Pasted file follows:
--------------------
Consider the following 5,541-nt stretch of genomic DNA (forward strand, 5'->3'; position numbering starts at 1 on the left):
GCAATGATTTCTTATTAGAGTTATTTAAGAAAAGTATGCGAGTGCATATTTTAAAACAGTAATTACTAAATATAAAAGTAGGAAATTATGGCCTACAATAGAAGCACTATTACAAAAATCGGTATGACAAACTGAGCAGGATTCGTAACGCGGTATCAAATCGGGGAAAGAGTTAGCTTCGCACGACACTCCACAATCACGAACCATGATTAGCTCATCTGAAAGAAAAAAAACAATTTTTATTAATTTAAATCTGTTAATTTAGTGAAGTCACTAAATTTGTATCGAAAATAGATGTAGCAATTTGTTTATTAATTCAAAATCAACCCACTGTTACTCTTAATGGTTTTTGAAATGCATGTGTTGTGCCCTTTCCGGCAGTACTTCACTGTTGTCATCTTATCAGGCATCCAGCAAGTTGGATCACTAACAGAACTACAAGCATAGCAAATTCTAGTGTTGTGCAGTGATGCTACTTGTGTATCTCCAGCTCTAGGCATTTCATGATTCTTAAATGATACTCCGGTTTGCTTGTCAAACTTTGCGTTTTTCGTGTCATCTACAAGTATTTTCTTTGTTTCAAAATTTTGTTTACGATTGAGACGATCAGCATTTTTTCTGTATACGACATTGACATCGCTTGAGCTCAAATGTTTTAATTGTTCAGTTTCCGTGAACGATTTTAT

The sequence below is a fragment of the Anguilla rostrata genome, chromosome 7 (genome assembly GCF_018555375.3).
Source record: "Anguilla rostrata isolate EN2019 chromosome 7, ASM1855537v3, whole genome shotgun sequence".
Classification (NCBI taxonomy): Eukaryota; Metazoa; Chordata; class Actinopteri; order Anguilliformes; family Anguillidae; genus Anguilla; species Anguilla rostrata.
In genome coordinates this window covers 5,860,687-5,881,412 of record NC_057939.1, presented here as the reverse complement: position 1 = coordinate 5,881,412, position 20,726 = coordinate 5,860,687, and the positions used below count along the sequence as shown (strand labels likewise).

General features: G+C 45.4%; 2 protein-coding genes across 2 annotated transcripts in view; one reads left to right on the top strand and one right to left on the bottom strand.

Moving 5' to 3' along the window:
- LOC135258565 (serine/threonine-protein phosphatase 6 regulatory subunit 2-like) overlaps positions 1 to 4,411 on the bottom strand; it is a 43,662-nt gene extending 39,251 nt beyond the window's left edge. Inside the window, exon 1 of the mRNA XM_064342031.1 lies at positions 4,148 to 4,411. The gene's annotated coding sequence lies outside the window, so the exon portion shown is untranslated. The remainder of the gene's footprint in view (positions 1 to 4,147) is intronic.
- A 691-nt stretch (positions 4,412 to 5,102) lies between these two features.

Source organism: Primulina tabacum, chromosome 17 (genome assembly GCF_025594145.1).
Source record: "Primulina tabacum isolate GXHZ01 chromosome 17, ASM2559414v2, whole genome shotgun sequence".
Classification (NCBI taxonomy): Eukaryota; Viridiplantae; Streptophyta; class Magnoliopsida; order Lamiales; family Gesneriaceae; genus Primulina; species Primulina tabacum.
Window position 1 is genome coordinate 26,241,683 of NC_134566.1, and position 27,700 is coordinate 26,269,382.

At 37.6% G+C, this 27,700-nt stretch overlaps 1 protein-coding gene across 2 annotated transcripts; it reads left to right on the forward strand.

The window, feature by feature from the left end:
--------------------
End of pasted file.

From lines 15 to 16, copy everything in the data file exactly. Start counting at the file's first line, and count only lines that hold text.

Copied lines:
At 37.6% G+C, this 27,700-nt stretch overlaps 1 protein-coding gene across 2 annotated transcripts; it reads left to right on the forward strand.

The window, feature by feature from the left end: